Real talk: Games starring superheroes aren’t always that good. Many of them are movie tie-ins, which have problems of their own, and some just plain suck (looking at you, Superman 64). But superhero games don’t have to be terrible, as these eight games prove.
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Lego Marvel Super Heroes
There have been a ton of Lego games, and they’re all fun to play and kind of adorable, but the thing that makes Lego Marvel Super Heroes so great is how deep it goes into the Marvel Universe. You can play as the X-Men, The Avengers, the Fantastic Four, and more.
Ultimate Marvel Vs. Capcom 3
Ultimate Marvel Vs. Capcom 3 is one of the best superhero fighting games around. You get to pick three people to fight with from the game’s huge roster of Marvel superheroes and Capcom game characters. Then you beat down your opponents using that team, tagging in and out to use their special moves. It’s a great time, and the variety the character roster offers makes it all the better.
Yeah, it’s an arcade game, so what? X-Men was the best thing you could do with three friends back in 90s. The arcade cabinet had four sets of controls, and let you and your friends jump and punch (and use your your way through a host of levels that ate quarters like crazy. It was crazy hard, and crazy fun too.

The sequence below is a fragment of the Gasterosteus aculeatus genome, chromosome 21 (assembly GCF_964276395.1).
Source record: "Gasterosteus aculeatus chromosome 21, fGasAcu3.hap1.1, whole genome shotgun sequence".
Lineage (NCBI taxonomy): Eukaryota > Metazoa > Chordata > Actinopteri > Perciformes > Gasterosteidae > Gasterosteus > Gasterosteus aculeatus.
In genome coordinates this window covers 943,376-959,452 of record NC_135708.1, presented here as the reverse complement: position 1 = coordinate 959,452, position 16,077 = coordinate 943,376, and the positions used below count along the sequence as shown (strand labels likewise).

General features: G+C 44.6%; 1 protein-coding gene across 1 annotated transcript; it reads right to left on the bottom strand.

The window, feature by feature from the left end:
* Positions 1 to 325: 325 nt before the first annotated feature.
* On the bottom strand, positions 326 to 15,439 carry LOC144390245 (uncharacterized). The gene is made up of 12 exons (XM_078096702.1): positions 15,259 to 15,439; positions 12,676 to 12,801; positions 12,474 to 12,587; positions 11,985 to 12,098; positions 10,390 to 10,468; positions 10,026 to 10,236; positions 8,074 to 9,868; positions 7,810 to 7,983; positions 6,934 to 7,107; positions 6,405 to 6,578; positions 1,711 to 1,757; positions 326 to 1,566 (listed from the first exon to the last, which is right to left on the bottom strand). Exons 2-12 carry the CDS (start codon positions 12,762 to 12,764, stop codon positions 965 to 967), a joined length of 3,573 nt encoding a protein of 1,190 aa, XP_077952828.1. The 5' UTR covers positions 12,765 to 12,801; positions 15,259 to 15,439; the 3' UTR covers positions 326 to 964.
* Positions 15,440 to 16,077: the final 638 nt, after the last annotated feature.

Marvel Ultimate Alliance
Raven Software’s top-down beat-em-up was a tour-de-force of the Marvel Universe. Not only did it offer more than 100 characters from the Marvel Universe, but you could travel through a ton of iconic locations. You’ll fight on the S.H.I.E.L.D. Helicarrier, and eventually in Dr. Doom’s Latvian castle. With 24 playable superheroes, you can plenty of different combinations to punch your way through the game.
Freedom Force is a squad-based tactical game from Irrational Games, the studio that went on to make the Bioshock series. You’ll build a squad of heroes and send them into a bunch of battles. They’ll need to use not only their powers, but the environment as well. It’s not a licensed superhero game, but that doesn’t stop it from being awesome.
City of Heroes
Cryptic Studios’ MMO didn’t let you play as established superheroes. Instead, it let you create your own superhero, and then partner up with your superhero friends to take on the villains of Paragon City. The more XP you earned, the more powers you could unlock. The more powerful you were, the bigger missions you could take on. Cryptic shut down City of Heroes in 2012, but that hasn’t stopped people from trying to revive it ever since.
There have been a ton of Spider-Man games over the years, and none of them got web-slinging and web-swinging as right as Spider-Man 2. The 2004 game dropped you into New York and made you feel like Spider-Man. As a bonus, it also packed in the voice cast of the movie and offered up Bruce Campbell as the narrator. You can’t go wrong there.
Batman Arkham Asylum / Batman Arkham City
The games in the Batman: Arkham series that were made by Rocksteady managed something no Batman game before ever did: They made you really feel like you were Batman. The stories of those games fit right into what you’d expect from a Batman game, and the combat was impeccable. Batman felt strong, but not invincible, and mowing down a row of crazed inmates never felt so good.